From Our Readers

“Bat Ball” in Noho a No No

John Bowman and I appreciated Pete Redington’s feature on Wahconah Park (“It’s Not Heaven, It’s Wahconah Park,” July 25, 2013) in Pittsfield. We also appreciated his reference to our book, The Hurrah Game: Baseball in Northampton, 1823 -1953, first published in 2002.  

One small correction and clarification: Pete calls the Northampton ordinance against playing ball near the Meeting House an “early nineteenth-century document.” Actually, Northampton passed its ordinance in 1791, the same year as Pittsfield. But Pittsfield’s ordinance is the earliest known use of the name “base ball” in the United States, whereas Northampton banned a game it called “bat ball,” and therefore cannot share bragging rights. 

Accordingly, we changed the date in the title of the 2011 edition: The Hurrah Game: Baseball in Northampton, 1791-1953.

[Editor’s note: The Hurrah Game: Baseball in Northampton, 1791-1953, by John S. Bowman and Brian Turner, is available at Broadside Bookstore and Historic Northampton.]

Too Real to See?

Everyone was upset over the Rolling Stone magazine cover photo of marathon bomber Dzhokhar Tsarnaev as being too “fluffed.” Then, when Massachusetts State Police Sgt. Sean Murphy released “real” photos of Tsarnaev’s capture by police, everyone got upset again because the photos were too “real.” Sgt. Murphy has been suspended. So just what should the people get to see? I hope people have not forgotten that this kind of secrecy began with the Iraq War, when our government prohibited the publishing of any photos that revealed the “true” violence of the conflict.


Casino Towns Never Prosper

Well, the millions spent by MGM paid off. The $4,000 raised to oppose the casino never had a chance, especially with [Springfield’s] Mayor Sarno and various members of city government assisting MGM, even to the extent of appearing in their commercials. Now we just have to wait and see if these officials move into high-paying casino executive jobs when their terms in office expire.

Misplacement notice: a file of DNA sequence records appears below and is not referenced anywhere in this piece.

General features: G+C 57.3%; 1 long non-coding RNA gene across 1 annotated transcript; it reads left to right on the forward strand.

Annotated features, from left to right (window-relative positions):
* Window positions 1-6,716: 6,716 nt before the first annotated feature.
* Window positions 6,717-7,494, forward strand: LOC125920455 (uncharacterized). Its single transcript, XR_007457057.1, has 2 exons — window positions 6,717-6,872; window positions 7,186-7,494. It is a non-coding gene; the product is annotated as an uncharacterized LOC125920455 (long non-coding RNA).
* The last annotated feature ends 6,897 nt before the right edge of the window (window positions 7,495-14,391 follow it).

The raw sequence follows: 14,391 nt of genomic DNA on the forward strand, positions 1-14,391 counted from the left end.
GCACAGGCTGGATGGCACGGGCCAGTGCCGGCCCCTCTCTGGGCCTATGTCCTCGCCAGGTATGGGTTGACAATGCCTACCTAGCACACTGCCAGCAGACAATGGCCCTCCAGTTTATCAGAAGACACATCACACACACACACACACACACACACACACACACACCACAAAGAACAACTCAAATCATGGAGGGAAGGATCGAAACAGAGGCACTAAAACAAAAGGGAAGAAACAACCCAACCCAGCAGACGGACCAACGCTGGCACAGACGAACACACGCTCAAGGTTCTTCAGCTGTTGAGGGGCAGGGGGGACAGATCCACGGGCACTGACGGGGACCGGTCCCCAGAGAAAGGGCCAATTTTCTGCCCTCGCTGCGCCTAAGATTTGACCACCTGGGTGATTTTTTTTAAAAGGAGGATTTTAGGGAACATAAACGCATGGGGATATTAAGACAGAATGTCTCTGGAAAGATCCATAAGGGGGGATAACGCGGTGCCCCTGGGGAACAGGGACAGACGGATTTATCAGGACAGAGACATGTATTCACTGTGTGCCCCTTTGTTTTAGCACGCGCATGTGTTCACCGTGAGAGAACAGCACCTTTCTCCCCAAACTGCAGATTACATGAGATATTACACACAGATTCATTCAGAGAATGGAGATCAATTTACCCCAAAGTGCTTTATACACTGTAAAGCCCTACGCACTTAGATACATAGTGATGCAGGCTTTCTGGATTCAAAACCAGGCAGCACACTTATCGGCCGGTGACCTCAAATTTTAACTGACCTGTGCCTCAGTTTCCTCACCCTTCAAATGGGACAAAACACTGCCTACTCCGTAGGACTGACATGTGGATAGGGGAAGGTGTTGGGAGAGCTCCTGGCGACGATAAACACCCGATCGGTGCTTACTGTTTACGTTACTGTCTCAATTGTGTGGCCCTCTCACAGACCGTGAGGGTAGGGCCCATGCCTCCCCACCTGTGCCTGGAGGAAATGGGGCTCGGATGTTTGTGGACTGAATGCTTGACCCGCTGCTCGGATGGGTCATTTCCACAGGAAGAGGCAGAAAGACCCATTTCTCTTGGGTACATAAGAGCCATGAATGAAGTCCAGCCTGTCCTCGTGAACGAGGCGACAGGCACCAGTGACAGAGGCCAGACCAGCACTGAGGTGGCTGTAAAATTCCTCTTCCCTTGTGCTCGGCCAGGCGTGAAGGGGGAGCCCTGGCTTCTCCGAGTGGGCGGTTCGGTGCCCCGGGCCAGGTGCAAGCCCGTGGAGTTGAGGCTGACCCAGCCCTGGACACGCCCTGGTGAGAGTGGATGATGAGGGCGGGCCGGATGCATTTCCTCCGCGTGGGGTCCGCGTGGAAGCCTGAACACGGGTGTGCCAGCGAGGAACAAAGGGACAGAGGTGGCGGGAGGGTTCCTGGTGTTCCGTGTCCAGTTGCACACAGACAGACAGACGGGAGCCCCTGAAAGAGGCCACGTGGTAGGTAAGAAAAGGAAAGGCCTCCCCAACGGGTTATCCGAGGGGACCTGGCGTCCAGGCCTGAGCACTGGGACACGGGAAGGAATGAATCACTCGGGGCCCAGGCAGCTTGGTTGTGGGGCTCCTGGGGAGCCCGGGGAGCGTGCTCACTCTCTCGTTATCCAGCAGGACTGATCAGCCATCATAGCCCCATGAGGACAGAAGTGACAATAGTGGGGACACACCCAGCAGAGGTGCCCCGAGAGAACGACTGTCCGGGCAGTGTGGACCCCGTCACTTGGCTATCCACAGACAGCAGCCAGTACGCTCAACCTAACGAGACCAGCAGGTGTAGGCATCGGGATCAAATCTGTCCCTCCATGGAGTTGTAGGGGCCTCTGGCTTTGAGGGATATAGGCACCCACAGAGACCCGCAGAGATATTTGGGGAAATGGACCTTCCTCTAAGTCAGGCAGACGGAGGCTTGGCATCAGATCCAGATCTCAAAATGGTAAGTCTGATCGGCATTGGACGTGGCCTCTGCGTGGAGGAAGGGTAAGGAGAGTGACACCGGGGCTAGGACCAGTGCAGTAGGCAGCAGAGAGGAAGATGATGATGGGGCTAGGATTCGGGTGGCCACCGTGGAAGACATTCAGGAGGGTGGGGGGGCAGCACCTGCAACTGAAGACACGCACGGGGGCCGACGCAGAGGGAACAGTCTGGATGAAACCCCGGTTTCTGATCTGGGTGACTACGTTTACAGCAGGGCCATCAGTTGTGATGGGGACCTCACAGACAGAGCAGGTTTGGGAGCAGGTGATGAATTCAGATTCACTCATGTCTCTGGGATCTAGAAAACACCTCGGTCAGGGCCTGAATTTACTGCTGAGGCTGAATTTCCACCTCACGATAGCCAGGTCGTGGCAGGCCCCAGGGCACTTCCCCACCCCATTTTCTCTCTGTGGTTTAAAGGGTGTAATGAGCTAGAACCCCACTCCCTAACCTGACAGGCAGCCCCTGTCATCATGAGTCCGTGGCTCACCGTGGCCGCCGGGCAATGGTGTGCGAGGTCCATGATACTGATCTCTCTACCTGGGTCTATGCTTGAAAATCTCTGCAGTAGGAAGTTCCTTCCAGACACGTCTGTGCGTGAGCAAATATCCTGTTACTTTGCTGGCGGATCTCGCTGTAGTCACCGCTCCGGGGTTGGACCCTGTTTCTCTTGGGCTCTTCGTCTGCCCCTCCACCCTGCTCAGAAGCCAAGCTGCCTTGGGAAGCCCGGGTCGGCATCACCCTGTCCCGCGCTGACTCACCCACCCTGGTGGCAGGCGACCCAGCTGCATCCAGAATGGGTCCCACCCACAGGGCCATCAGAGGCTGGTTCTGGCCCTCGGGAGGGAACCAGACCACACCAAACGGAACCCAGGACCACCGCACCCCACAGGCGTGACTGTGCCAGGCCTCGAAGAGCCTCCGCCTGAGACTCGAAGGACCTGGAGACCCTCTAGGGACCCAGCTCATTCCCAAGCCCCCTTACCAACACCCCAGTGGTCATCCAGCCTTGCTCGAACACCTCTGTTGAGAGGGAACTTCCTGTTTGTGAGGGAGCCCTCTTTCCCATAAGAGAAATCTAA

Residents of a city with a casino never prosper. They just become poorer as the casino takes their money. Good jobs are lost as businesses go out of business because of casino competition; lost jobs are replaced with low-paying casino jobs. The construction period may be good for residents, but that will not last forever.

So how many people need to lose everything to create one new billionaire? Inequality already threatens the stability of our society by destroying the middle class. The new casino will accelerate the process for Springfield. If the casino is built, I would like to see nobody go—not for retail shopping, dining, entertainment or gambling.


Student Loans and Bankruptcy

To your question “Should the law be changed to allow student loans to be discharged in bankruptcy?” (Advocate Referendum, Aug. 1, 2013): Absolutely. And these loans should be interest-free to begin with. In this country, where education is a national priority, to enable predatory lenders, and prevent this debt from being discharged when you can get an auto loan for 2.49 percent or less, is shameful. I know many couples with both members working who are at a standstill due to college loans.

Author: Advocate readers

Share This Post On

Submit a Comment

Your email address will not be published. Required fields are marked *

Sign up for our daily newsletter!

You don't want to be left out, do you?

Sign up!

You have Successfully Subscribed!